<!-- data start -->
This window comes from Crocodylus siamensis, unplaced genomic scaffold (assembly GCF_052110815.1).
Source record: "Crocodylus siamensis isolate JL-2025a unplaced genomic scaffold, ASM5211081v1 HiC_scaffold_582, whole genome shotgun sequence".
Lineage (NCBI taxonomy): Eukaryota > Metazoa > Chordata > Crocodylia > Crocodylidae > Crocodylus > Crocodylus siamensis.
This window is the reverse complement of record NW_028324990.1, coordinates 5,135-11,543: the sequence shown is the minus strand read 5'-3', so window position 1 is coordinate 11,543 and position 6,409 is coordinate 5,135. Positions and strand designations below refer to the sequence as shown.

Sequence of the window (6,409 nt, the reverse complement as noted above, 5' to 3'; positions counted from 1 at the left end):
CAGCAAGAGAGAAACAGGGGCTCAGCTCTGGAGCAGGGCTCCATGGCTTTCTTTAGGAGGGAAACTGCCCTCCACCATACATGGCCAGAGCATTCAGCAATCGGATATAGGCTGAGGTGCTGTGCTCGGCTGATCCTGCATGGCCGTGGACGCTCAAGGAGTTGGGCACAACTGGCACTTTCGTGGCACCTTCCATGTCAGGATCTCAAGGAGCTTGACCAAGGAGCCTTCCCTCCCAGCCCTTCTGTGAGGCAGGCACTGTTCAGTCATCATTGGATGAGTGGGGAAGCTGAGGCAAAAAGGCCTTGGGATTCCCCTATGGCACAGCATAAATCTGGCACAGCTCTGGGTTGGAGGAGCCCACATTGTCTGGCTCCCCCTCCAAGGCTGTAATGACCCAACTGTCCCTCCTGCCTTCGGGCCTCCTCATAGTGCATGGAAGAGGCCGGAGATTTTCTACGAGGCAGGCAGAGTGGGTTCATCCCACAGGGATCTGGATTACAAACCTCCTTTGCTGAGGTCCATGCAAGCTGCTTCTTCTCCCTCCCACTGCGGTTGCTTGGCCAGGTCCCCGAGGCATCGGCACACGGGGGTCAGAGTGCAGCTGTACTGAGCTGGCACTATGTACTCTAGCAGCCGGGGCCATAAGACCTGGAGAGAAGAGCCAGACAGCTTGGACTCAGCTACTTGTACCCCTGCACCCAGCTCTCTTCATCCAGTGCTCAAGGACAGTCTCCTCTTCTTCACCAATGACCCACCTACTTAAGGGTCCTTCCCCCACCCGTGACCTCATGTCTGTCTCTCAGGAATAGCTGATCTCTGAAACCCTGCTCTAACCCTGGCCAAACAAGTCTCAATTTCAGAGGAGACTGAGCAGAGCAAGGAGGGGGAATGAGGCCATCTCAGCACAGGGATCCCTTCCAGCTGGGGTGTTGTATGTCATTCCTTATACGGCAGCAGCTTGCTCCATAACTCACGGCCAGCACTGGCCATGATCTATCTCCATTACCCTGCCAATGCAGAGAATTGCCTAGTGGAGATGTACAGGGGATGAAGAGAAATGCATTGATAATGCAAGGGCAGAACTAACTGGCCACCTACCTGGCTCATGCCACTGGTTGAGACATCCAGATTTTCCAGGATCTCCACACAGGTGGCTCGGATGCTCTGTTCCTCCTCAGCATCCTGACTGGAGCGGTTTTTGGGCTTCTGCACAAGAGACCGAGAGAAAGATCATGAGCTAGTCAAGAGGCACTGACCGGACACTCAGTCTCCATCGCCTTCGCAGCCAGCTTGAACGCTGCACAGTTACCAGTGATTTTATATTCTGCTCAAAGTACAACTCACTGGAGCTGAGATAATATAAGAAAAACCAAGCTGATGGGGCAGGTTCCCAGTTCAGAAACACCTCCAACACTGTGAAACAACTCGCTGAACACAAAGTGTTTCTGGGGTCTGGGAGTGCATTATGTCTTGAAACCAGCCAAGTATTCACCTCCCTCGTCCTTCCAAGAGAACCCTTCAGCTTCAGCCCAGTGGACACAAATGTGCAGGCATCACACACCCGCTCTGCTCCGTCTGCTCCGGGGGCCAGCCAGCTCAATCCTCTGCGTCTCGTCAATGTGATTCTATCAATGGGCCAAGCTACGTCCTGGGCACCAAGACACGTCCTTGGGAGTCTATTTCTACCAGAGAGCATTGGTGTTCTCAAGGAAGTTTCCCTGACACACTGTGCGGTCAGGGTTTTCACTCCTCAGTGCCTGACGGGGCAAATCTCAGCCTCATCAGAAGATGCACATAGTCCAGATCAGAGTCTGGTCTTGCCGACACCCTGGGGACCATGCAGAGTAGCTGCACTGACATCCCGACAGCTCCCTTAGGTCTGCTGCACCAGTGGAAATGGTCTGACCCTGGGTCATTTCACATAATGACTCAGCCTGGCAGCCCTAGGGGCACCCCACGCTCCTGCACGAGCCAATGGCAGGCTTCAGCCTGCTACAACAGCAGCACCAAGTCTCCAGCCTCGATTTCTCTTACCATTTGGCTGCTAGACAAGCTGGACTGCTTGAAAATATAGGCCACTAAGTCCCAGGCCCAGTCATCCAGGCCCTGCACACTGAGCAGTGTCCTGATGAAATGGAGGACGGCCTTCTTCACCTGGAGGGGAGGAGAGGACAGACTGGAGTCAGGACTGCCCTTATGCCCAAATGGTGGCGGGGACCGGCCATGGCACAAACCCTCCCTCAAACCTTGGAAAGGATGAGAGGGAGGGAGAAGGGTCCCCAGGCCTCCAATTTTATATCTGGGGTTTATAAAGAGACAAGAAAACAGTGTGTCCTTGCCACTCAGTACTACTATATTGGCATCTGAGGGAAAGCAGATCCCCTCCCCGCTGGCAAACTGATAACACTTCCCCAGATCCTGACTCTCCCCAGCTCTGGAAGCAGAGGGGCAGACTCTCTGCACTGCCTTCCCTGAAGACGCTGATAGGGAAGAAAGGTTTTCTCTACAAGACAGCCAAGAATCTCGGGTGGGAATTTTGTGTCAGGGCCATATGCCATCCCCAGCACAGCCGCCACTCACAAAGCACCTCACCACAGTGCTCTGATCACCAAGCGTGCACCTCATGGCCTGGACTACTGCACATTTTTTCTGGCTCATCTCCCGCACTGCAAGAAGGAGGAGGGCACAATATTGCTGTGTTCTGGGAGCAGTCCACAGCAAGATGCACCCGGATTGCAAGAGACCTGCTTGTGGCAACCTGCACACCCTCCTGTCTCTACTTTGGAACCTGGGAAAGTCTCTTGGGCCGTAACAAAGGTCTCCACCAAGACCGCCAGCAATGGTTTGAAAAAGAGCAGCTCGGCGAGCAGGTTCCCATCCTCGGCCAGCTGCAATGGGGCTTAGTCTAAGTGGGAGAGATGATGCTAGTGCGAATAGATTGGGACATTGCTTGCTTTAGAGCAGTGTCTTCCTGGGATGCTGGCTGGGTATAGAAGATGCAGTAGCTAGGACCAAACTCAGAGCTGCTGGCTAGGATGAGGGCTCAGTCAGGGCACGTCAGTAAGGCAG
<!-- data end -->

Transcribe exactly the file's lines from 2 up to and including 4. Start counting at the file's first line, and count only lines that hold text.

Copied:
Source record: "Crocodylus siamensis isolate JL-2025a unplaced genomic scaffold, ASM5211081v1 HiC_scaffold_582, whole genome shotgun sequence".
Lineage (NCBI taxonomy): Eukaryota > Metazoa > Chordata > Crocodylia > Crocodylidae > Crocodylus > Crocodylus siamensis.
This window is the reverse complement of record NW_028324990.1, coordinates 5,135-11,543: the sequence shown is the minus strand read 5'-3', so window position 1 is coordinate 11,543 and position 6,409 is coordinate 5,135. Positions and strand designations below refer to the sequence as shown.